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Clinical casebook - the frequent attender

Dr Steve Brown looks at ways of handling heartsink patients, and suggests you view them as a challenge rather than a chore

Dr Steve Brown looks at ways of handling heartsink patients, and suggests you view them as a challenge rather than a chore

Case history

Single parent Jane Wright, 40, is on your surgery list for the morning. Your heart sinks as you realize that she is now coming every week to see you. You look in her records and see she has had 21 appointments with you or your partners in the last nine months. How can this situation be improved?

‘Heartsink' patients present a challenge. And I think ‘a challenge' is the way to approach consultations with frequent attenders. Thinking positively like this is better than becoming frustrated at not being able to change their attending behaviour.

Most surgery consultation rates are around four per patient per year, so if a patient has 21 visits in nine months they are either really ill or are coming when medically they don't need to. It is worth spending an hour or so looking through the patient's records and analyzing their consulting behaviour (see box 1).

Questions to ask yourself when looking through the records

• When did the present consulting behaviour start?

• Were there any life events around that time?

• Does the patient come on any particular day?

• Do they consult out of hours or attend A/E regularly?

• Do they favour any particular doctor?

• What happened at previous surgeries and has any practice removed them from their list?

• Do they come with the same type of problem?

You can then build up a picture. For example I have known patients who always come on a Friday, because they have a fear of being ill over the weekend when they perceive it more difficult to get hold of a doctor. I have also seen patients whose consultation pattern changes significantly when a doctor retires, or who attach themselves to the new registrar.

If they always come with the same problem look at the records to see how it has been managed and investigated so to stop unnecessary duplication.

I would suggest you have a partners meeting to discuss the possible reasons for frequent attending (see box 2).

Reasons for frequent attending

• Depression or anxiety

• Loneliness or other social problems

• Personality disorder with attention seeking

• Dysfunctional doctor/patient relationships with lack of challenge to the behaviour pattern

• Munchausen syndrome

Formulate a plan as a partnership and decide on rules that everybody should stick to. For example I had a patient who kept coming with ‘cystitis'. Some doctors gave antibiotics every time, some sent MSU's every time, and some did a bit of both. It became apparent that the patient was exploiting differences in management, and some of the partners did not realize this was happening. We decided that as most MSU's were negative we should only prescribe if there was a proven UTI. After 3 or 4 consultations the patient realized how we were approaching the problem, and the episodes of ‘cystitis' virtually stopped.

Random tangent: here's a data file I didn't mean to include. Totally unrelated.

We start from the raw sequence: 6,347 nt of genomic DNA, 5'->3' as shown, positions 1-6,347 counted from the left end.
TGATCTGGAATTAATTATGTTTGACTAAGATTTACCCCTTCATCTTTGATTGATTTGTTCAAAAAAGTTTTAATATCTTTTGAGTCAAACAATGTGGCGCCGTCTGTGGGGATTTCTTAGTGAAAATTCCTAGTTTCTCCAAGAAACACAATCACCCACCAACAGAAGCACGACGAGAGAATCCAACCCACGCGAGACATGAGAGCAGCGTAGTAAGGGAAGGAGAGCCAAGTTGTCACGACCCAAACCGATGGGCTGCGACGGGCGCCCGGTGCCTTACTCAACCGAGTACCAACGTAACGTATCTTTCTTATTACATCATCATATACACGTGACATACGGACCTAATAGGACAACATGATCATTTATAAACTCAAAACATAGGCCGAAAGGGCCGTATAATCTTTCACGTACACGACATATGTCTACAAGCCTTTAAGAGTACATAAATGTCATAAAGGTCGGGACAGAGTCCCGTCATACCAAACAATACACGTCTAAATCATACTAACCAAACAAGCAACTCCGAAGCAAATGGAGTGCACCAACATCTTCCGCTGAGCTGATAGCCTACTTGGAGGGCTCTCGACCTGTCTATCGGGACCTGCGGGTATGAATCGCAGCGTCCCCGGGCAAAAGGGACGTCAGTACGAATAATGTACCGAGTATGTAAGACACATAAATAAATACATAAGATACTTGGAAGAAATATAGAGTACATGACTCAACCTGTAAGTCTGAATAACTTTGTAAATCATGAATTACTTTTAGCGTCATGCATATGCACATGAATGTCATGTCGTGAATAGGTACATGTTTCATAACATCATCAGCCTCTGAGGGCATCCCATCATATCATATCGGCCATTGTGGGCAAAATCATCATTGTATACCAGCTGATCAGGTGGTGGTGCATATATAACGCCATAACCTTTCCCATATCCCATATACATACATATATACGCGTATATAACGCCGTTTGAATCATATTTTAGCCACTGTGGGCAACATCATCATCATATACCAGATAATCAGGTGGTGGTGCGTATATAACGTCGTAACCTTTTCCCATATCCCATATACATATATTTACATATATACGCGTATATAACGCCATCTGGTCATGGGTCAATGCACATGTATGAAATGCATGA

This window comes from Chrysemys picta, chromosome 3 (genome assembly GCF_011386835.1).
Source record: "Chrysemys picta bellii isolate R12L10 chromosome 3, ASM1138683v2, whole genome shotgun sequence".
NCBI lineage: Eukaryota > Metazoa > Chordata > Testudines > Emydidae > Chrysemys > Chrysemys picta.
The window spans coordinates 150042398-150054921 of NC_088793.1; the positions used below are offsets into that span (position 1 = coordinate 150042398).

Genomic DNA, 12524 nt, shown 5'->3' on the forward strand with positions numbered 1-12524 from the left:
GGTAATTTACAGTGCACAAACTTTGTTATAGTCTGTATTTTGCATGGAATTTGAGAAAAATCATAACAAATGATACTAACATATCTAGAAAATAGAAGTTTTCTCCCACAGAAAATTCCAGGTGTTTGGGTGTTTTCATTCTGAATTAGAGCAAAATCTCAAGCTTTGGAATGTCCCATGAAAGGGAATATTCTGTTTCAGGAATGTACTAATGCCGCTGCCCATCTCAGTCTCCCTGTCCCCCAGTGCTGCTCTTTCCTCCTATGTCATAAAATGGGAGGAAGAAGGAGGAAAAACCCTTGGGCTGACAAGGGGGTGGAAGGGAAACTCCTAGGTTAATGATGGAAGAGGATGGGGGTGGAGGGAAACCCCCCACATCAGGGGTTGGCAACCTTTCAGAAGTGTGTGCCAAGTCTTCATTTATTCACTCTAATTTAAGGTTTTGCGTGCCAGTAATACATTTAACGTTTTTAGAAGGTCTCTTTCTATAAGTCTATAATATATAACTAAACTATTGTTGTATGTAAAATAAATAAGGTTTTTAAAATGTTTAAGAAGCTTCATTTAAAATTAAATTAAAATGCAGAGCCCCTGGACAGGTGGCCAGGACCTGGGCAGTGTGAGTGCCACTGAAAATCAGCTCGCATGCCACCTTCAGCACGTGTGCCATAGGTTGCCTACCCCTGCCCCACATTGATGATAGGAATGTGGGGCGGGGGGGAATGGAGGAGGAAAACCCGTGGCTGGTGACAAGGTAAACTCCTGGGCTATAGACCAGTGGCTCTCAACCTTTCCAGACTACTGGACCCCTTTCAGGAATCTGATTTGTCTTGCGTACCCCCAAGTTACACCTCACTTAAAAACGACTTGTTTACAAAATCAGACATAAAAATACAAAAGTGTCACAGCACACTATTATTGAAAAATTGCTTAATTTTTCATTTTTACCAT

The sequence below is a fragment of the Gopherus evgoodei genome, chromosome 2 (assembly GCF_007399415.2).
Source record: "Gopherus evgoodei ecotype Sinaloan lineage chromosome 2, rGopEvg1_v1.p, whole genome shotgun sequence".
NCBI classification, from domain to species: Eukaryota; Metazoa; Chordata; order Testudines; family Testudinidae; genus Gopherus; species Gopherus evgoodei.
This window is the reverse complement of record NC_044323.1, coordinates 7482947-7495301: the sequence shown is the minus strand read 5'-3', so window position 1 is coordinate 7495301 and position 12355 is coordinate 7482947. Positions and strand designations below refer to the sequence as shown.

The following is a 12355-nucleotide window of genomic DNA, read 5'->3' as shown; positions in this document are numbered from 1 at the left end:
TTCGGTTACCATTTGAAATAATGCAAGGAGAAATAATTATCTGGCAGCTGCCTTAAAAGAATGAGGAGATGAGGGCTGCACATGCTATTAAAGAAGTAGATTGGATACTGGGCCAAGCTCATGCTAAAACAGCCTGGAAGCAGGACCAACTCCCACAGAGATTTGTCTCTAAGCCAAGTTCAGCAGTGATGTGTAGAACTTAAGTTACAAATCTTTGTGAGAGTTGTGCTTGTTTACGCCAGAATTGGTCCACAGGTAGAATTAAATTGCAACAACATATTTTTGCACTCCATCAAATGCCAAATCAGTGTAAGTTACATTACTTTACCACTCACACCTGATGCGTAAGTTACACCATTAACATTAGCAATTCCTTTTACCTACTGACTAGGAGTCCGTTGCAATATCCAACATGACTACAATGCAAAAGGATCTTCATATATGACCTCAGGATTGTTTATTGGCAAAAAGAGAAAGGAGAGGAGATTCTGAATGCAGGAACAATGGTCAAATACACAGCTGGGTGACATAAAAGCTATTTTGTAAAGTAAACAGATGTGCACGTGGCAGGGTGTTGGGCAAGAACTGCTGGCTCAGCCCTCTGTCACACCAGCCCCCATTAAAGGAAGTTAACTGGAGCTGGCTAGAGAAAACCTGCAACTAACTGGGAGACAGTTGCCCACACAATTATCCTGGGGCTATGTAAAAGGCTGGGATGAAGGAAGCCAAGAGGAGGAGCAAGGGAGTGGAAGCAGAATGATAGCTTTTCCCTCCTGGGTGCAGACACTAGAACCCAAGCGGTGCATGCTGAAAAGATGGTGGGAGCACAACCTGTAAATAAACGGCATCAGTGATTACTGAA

Box 3 general principles of management

• All doctors and nurses to be consistent in management

• Don't bend the rules - so no double appointments or squeezing the patient in for extra appointments

• One doctor to mainly manage the patient but other doctors to be supportive

• Decide on thresholds for referrals and investigations and be strong in the face of cry wolf

• Don't over prescribe and certainly don't use a prescription to end the consultation

• Document your consultations clearly with particular reference to symptoms that are not new

• Don't be afraid to tell the patient you are going to seek the advice of another doctor

• Don't be afraid to challenge the patient's behaviour and don't feel guilty if they are upset

I was once asked to take over the care of a heartsink patient by my senior partner, who was at rock bottom. I felt strong enough to take on the challenge. I was consistent in my advice, but this was difficult initially because there were about six consultations that seemed exactly the same, and where there was a verbal boxing match. I tried to think of the long term benefit to me and the practice. The surprising thing was that the patient stuck with me even although I did not agree to their demand for another referral for an ongoing problem. Their consultation rate went down significantly when they understood the way I was thinking about their problems.

I challenged another patient about their high consultation rate and their reply was "I must have been very ill this last six months then"! I find that the best way to challenge patients is to make observations based on fact such as: "I see that you asked that same question last time you came" or "What do you think another consultant will be able to do about that problem"?

The outcome for Jane Wright was that after looking at the notes I realized her frequent attending had started two years previously. When I challenged her about what happened then she was upset but did not tell me anything new. However two days later she wrote me a long letter saying that her son had gone to prison then for drugs offences and as she had no close friends she had not told anybody. Over the next few consultations I made an effort to show understanding of this problem, and she gradually realized that her headaches and back pain were partly caused by internalizing her emotions. Her consultations reduced by 50% and all the practice staff were relieved!

Dr Steve Brown is a GP trainer in Beaconsfield, Buckinghamshire

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